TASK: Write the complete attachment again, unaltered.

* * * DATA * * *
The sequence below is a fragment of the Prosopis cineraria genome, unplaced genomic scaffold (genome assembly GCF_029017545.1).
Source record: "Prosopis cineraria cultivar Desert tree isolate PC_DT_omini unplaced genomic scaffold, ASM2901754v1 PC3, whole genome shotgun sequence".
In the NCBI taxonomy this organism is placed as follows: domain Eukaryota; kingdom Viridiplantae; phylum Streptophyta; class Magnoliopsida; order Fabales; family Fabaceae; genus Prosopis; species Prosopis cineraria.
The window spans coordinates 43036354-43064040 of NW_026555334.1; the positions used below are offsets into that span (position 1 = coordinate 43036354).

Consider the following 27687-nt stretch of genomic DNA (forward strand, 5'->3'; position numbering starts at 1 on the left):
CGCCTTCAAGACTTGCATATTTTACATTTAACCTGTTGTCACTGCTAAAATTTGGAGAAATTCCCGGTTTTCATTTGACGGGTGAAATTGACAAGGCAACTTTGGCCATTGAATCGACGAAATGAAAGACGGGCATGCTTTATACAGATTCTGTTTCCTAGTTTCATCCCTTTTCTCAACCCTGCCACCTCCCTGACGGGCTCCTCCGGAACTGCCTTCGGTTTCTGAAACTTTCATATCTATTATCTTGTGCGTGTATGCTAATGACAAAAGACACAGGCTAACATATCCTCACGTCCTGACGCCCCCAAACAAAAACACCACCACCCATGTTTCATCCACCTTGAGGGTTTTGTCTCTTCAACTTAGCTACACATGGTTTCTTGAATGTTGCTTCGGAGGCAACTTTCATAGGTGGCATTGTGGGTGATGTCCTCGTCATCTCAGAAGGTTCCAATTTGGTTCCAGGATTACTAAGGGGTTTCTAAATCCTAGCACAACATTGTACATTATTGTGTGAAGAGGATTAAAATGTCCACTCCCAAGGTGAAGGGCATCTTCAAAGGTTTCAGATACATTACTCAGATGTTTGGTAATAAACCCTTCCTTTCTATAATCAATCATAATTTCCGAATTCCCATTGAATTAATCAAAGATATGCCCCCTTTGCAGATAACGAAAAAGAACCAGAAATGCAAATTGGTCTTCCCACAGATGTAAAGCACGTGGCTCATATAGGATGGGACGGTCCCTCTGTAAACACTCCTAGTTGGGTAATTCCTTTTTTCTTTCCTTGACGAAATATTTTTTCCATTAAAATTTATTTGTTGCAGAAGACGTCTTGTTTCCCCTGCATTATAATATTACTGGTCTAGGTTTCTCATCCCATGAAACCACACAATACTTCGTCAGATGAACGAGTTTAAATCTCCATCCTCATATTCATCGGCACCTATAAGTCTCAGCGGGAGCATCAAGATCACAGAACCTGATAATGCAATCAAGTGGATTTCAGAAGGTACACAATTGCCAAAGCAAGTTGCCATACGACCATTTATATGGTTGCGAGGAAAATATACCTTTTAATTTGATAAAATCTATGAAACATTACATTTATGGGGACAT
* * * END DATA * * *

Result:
The sequence below is a fragment of the Prosopis cineraria genome, unplaced genomic scaffold (genome assembly GCF_029017545.1).
Source record: "Prosopis cineraria cultivar Desert tree isolate PC_DT_omini unplaced genomic scaffold, ASM2901754v1 PC3, whole genome shotgun sequence".
In the NCBI taxonomy this organism is placed as follows: domain Eukaryota; kingdom Viridiplantae; phylum Streptophyta; class Magnoliopsida; order Fabales; family Fabaceae; genus Prosopis; species Prosopis cineraria.
The window spans coordinates 43036354-43064040 of NW_026555334.1; the positions used below are offsets into that span (position 1 = coordinate 43036354).

Consider the following 27687-nt stretch of genomic DNA (forward strand, 5'->3'; position numbering starts at 1 on the left):
CGCCTTCAAGACTTGCATATTTTACATTTAACCTGTTGTCACTGCTAAAATTTGGAGAAATTCCCGGTTTTCATTTGACGGGTGAAATTGACAAGGCAACTTTGGCCATTGAATCGACGAAATGAAAGACGGGCATGCTTTATACAGATTCTGTTTCCTAGTTTCATCCCTTTTCTCAACCCTGCCACCTCCCTGACGGGCTCCTCCGGAACTGCCTTCGGTTTCTGAAACTTTCATATCTATTATCTTGTGCGTGTATGCTAATGACAAAAGACACAGGCTAACATATCCTCACGTCCTGACGCCCCCAAACAAAAACACCACCACCCATGTTTCATCCACCTTGAGGGTTTTGTCTCTTCAACTTAGCTACACATGGTTTCTTGAATGTTGCTTCGGAGGCAACTTTCATAGGTGGCATTGTGGGTGATGTCCTCGTCATCTCAGAAGGTTCCAATTTGGTTCCAGGATTACTAAGGGGTTTCTAAATCCTAGCACAACATTGTACATTATTGTGTGAAGAGGATTAAAATGTCCACTCCCAAGGTGAAGGGCATCTTCAAAGGTTTCAGATACATTACTCAGATGTTTGGTAATAAACCCTTCCTTTCTATAATCAATCATAATTTCCGAATTCCCATTGAATTAATCAAAGATATGCCCCCTTTGCAGATAACGAAAAAGAACCAGAAATGCAAATTGGTCTTCCCACAGATGTAAAGCACGTGGCTCATATAGGATGGGACGGTCCCTCTGTAAACACTCCTAGTTGGGTAATTCCTTTTTTCTTTCCTTGACGAAATATTTTTTCCATTAAAATTTATTTGTTGCAGAAGACGTCTTGTTTCCCCTGCATTATAATATTACTGGTCTAGGTTTCTCATCCCATGAAACCACACAATACTTCGTCAGATGAACGAGTTTAAATCTCCATCCTCATATTCATCGGCACCTATAAGTCTCAGCGGGAGCATCAAGATCACAGAACCTGATAATGCAATCAAGTGGATTTCAGAAGGTACACAATTGCCAAAGCAAGTTGCCATACGACCATTTATATGGTTGCGAGGAAAATATACCTTTTAATTTGATAAAATCTATGAAACATTACATTTATGGGGACAT